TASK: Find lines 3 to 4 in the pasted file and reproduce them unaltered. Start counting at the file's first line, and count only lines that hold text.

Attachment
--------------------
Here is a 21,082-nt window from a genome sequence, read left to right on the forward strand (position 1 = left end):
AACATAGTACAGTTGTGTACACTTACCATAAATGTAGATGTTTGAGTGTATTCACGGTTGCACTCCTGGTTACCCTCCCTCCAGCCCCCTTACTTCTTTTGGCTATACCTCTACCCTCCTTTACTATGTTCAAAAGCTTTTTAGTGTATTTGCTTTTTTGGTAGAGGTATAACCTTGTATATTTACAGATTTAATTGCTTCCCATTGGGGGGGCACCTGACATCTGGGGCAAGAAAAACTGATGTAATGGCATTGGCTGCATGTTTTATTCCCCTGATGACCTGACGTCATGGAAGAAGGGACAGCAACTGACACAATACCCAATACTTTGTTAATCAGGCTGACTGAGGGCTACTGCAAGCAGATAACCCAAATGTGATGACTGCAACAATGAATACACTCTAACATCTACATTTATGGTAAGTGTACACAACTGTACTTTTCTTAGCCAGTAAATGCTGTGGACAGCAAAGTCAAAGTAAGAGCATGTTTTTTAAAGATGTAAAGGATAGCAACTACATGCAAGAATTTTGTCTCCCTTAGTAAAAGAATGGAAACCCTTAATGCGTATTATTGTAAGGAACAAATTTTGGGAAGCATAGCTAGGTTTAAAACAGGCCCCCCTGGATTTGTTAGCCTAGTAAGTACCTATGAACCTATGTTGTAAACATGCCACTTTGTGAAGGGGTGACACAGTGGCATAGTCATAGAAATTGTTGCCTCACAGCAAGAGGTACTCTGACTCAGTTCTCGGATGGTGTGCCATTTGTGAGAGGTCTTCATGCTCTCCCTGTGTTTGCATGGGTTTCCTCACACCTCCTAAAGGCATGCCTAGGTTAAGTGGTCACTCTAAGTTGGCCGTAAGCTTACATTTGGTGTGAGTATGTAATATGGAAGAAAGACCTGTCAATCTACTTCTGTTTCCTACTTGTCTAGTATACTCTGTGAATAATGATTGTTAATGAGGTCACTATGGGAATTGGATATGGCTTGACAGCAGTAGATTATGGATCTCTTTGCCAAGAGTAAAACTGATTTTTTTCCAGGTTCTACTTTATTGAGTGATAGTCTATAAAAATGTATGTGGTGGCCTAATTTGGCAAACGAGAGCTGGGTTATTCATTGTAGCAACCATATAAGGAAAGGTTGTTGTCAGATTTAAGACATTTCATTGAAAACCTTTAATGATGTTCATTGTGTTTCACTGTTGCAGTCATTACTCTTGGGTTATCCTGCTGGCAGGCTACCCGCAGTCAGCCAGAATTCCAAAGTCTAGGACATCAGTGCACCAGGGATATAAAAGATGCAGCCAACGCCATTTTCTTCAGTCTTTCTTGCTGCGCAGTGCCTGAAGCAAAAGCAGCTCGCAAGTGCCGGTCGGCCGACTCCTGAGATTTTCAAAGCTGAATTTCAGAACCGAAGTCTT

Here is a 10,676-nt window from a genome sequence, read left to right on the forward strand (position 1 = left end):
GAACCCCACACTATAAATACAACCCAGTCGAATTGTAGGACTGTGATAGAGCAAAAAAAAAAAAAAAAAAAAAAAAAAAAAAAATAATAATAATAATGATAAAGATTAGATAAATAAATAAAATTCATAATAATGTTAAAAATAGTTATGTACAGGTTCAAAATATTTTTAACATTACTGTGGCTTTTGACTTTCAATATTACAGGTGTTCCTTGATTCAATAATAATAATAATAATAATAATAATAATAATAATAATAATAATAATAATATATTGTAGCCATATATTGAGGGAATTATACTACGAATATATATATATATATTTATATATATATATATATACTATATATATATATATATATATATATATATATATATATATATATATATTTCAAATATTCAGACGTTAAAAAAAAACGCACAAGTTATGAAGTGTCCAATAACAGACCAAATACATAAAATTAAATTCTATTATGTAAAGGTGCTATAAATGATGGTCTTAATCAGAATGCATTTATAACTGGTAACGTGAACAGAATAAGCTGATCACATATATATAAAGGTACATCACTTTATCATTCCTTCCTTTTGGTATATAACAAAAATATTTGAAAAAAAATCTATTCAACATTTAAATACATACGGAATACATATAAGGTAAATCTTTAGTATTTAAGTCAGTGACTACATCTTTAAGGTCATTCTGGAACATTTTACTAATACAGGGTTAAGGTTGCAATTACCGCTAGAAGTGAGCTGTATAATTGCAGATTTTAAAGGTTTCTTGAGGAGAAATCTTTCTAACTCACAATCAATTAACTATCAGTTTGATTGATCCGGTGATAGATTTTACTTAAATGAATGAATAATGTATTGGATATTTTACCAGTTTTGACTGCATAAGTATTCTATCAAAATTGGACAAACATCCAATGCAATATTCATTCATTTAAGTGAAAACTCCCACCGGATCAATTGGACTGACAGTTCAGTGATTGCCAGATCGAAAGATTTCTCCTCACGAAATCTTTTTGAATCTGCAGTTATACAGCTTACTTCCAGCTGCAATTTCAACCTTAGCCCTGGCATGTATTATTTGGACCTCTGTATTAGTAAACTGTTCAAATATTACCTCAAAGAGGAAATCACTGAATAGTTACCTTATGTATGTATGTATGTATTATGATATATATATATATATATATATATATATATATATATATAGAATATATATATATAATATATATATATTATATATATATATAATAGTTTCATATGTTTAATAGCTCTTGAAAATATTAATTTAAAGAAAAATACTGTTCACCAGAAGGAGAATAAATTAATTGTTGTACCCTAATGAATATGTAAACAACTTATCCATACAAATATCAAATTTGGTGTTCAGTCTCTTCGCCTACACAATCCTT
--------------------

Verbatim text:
Here is a 10,676-nt window from a genome sequence, read left to right on the forward strand (position 1 = left end):
GAACCCCACACTATAAATACAACCCAGTCGAATTGTAGGACTGTGATAGAGCAAAAAAAAAAAAAAAAAAAAAAAAAAAAAAAATAATAATAATAATGATAAAGATTAGATAAATAAATAAAATTCATAATAATGTTAAAAATAGTTATGTACAGGTTCAAAATATTTTTAACATTACTGTGGCTTTTGACTTTCAATATTACAGGTGTTCCTTGATTCAATAATAATAATAATAATAATAATAATAATAATAATAATAATAATAATAATATATTGTAGCCATATATTGAGGGAATTATACTACGAATATATATATATATATTTATATATATATATATATACTATATATATATATATATATATATATATATATATATATATATATATATTTCAAATATTCAGACGTTAAAAAAAAACGCACAAGTTATGAAGTGTCCAATAACAGACCAAATACATAAAATTAAATTCTATTATGTAAAGGTGCTATAAATGATGGTCTTAATCAGAATGCATTTATAACTGGTAACGTGAACAGAATAAGCTGATCACATATATATAAAGGTACATCACTTTATCATTCCTTCCTTTTGGTATATAACAAAAATATTTGAAAAAAAATCTATTCAACATTTAAATACATACGGAATACATATAAGGTAAATCTTTAGTATTTAAGTCAGTGACTACATCTTTAAGGTCATTCTGGAACATTTTACTAATACAGGGTTAAGGTTGCAATTACCGCTAGAAGTGAGCTGTATAATTGCAGATTTTAAAGGTTTCTTGAGGAGAAATCTTTCTAACTCACAATCAATTAACTATCAGTTTGATTGATCCGGTGATAGATTTTACTTAAATGAATGAATAATGTATTGGATATTTTACCAGTTTTGACTGCATAAGTATTCTATCAAAATTGGACAAACATCCAATGCAATATTCATTCATTTAAGTGAAAACTCCCACCGGATCAATTGGACTGACAGTTCAGTGATTGCCAGATCGAAAGATTTCTCCTCACGAAATCTTTTTGAATCTGCAGTTATACAGCTTACTTCCAGCTGCAATTTCAACCTTAGCCCTGGCATGTATTATTTGGACCTCTGTATTAGTAAACTGTTCAAATATTACCTCAAAGAGGAAATCACTGAATAGTTACCTTATGTATGTATGTATGTATTATGATATATATATATATATATATATATATATATATATATATAGAATATATATATATAATATATATATATTATATATATATATAATAGTTTCATATGTTTAATAGCTCTTGAAAATATTAATTTAAAGAAAAATACTGTTCACCAGAAGGAGAATAAATTAATTGTTGTACCCTAATGAATATGTAAACAACTTATCCATACAAATATCAAATTTGGTGTTCAGTCTCTTCGCCTACACAATCCTT